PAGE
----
Glossary of textile decoration
A cotton or wool fabric with a visible reclining diagonal rib on its right side. Warp yarns are more numerous than weft yarns. Gabardine is typically a twill weave fabric, dyed whether as a whole or yarn by yarn. Its twisted fibres and high tread count make it very hard-wearing.
Quilted fabric to be used in its natural state to line specific garments. It is pretty much identical to Fleece, which is rather used for upholstery purposes.
Refers to pleats designed to give a fabric more fullness. Gathers may be made of especially designed ribbons, which make it easier to manufacture net and plain curtains. The thiner the fabric, the more width will be necessary to achieve a beautiful gather. Gathered fabric ruffles are a perfect match for pillows, curtains, tiebacks, bedspreads, sheets or duvet covers.
GAUFFERING / GAUFFERED
Refers to a finishing technique: a fabric is placed between two heated cylinders engraved with a pattern. The pattern is thereby stamped onto the fabric, giving it an embossed appearance. Only synthetic fibres can be permanently gauffered.
See style entry. Geometrical patterns are made of lines that may criss-cross or run parallel. Its architectural quality and understated aesthetics are very popular with contemporary interior designers. Checked patterns and stripes and diamonds and triangles and octogons and rectangles and Kilim motifs and dots may be mixed with floral patterns or Paisley. Pierre Frey offers a wide range of geometrical patterns for you to choose from. Example: Bastille F2673, Vavin F 2678.
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Refers to a woven and pasted piece of ribbon, used for decorative wrapping purposes.
Refers to a woollen support with a glossy appearance. This shiny look is achieved by machine brushing. May also refer to a flaw in the fabric, due to prolonged rubbing.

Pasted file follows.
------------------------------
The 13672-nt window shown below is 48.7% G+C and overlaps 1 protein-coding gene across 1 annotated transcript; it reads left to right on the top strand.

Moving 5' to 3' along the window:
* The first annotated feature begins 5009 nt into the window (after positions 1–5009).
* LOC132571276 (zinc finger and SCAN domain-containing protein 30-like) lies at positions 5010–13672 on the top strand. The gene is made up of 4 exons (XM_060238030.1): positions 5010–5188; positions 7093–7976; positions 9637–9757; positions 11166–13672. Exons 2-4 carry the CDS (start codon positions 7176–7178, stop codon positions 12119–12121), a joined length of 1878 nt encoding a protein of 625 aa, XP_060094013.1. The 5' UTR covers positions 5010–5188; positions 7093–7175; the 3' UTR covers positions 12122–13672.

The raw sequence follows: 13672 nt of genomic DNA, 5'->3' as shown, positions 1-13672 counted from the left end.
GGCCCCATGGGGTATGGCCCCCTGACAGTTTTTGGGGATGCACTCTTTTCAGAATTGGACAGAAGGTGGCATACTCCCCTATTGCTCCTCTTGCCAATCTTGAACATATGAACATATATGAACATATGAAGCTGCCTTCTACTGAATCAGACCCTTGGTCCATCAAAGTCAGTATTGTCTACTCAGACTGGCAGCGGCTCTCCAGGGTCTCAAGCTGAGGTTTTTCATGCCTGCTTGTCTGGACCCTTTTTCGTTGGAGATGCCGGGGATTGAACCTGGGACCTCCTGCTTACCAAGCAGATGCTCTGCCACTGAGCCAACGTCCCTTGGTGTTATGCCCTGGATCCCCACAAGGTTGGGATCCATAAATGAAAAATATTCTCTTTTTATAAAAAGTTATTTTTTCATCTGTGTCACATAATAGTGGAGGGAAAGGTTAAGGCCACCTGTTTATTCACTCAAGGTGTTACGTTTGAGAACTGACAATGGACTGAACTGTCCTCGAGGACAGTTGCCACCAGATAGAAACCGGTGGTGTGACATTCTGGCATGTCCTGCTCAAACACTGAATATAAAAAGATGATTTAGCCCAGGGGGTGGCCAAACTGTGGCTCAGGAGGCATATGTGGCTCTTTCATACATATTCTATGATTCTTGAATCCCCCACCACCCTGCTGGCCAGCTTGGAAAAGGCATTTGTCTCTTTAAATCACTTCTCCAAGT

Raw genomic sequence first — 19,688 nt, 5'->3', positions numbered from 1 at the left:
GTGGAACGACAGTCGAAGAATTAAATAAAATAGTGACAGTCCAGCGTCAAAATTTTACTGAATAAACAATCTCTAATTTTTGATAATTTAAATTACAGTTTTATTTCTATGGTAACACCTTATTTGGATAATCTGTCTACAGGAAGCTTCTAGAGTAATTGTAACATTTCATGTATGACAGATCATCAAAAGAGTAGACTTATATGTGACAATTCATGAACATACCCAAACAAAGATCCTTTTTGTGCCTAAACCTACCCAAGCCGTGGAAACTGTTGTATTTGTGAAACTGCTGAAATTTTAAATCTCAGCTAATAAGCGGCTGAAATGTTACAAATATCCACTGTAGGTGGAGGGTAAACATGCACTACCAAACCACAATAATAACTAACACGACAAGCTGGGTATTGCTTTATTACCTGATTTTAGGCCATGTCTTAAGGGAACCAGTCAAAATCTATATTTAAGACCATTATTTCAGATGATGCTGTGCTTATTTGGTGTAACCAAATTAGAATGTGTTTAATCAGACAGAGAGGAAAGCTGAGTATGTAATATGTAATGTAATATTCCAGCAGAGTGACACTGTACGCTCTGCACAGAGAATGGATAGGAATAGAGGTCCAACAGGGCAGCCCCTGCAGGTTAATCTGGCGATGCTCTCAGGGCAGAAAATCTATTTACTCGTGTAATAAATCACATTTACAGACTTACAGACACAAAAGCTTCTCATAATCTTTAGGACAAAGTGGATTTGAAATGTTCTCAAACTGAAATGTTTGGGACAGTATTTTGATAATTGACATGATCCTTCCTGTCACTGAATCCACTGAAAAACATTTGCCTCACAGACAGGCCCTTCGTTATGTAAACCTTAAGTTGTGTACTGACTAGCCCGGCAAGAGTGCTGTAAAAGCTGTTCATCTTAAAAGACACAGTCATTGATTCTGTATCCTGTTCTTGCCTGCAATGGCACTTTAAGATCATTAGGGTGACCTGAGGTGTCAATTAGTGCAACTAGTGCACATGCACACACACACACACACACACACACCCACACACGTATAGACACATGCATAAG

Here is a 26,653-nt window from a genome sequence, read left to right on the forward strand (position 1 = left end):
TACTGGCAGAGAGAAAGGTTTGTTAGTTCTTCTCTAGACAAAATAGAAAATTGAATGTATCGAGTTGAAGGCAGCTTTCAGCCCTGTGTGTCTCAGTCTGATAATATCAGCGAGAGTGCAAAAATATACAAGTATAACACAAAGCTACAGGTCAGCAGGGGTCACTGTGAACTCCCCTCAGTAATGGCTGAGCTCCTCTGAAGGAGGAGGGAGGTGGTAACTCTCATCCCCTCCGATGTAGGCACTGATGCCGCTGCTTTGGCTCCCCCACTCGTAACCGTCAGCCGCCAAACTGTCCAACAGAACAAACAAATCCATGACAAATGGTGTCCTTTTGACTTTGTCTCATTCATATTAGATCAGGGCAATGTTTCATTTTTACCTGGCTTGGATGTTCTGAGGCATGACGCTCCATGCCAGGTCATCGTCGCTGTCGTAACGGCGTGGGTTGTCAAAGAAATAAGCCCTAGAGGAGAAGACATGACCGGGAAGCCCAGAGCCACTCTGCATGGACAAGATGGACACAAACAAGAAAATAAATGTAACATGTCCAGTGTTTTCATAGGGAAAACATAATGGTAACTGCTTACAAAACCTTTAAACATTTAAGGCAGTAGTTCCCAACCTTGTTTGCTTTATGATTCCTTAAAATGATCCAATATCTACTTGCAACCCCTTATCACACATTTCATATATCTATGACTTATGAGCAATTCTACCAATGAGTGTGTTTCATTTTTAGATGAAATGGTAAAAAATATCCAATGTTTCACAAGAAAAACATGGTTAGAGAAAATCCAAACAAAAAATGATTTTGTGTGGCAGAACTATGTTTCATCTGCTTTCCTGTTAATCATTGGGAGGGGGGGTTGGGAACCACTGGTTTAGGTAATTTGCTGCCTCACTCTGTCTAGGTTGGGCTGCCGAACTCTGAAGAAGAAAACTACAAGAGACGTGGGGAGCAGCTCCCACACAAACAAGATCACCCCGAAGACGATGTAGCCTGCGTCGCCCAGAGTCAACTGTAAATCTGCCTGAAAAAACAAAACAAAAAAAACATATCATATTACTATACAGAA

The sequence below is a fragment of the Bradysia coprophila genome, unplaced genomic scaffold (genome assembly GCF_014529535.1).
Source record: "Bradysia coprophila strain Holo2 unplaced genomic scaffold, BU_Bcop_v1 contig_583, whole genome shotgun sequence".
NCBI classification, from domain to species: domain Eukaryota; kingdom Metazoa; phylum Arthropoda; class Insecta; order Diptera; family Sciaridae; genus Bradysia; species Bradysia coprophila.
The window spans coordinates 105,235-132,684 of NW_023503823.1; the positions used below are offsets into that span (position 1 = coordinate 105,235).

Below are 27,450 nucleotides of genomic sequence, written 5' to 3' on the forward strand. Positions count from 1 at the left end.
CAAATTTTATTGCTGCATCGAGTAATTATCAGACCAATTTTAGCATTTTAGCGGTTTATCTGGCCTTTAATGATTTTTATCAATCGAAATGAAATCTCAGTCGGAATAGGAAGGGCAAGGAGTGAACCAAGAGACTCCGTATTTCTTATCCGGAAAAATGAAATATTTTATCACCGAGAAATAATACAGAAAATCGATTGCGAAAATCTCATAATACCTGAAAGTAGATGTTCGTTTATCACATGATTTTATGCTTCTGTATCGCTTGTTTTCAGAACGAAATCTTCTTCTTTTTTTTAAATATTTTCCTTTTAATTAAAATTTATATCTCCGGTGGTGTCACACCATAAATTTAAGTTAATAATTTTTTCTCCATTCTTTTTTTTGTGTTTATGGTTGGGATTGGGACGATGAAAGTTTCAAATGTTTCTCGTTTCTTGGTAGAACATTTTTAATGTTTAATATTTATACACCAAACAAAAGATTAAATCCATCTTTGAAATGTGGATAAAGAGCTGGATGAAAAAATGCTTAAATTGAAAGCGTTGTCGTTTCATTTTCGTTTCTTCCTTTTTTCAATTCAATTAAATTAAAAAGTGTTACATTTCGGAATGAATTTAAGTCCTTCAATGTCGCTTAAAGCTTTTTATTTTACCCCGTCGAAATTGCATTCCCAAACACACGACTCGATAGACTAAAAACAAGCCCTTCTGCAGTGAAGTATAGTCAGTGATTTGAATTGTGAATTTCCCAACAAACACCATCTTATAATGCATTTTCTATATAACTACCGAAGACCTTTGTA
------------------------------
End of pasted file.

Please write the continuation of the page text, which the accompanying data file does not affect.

GLAZING / GLAZED
Refers to a finishing process that gives fabric a buffed and shiny surface. The fabric is first chemically treated, and then calendered at high temperatures. Washing in water removes the finish, unless special synthetic resins are used. Chintz is a fine example of glazed fabric. Glazing is not the only way to make a fabric shiny: the same effect may be achieved with a satin weave or with calendering finish.
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This national tapestry manufactory was founded in Paris in the XVIIth century. Under the guidance of Charles Le Brun, it became highly successful. In 1825, The Savonnerie carpet factory became part of the manufactory. The quality standards are extremely high. Today, a museum, a drawing school, a research centre and a dyeing and repair workshop are also part of the manufactory, making it a first rate creative hub. Gobelins tapestries are made for heads of state only, and are typically inspired by history and mythology. Used as wall decoration or carpets in state palaces, they always tell epic stories or sagas, as bit like tapestry comic strips. Ancient tapestries may be purchased at antique dealers or auction houses. The house of Braquenié was founded in 1824, and owns large Gobelins tapestry archives featuring designs that may be customized, recoloured and woven on historical looms that keep alive the highest levels of French tapestry.
A sheer, light, gauze-like fabric made of linen, cotton or polyester, used as under-curtains. It is also used as mostquito net.
A fabric with vertical stripes (running parallel to the warp) that are created by the lengthwise juxtaposition of different weaves. It may be monochromatic or striped. It is often used as wall hanging or seat cover in royal palaces or stately homes.
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Refers to type of wall covering made with natural fibres, typically woven by hand in East Asia. Its textured and uneven look make it highly decorative, yet a bit fragile. Check out the various models of grass cloth manufactured by Pierre Frey: each of them meets the highest standards in terms of lasting dye and hard-wearing quality.
Silk thread produced by weaving several cocoons that are binded together. By extension, any spunbond chemical fibre.
GROS DE TOURS
Refers to a silk fabric similar to Taffetas, yet coarser, originally made in the city of Tours, France. It is a finely diagonal ribbed fabric with a two or three ply warp interlaced with tram filling. It is mostly used as hanging or seat cover in stately homes. See also Cannelé.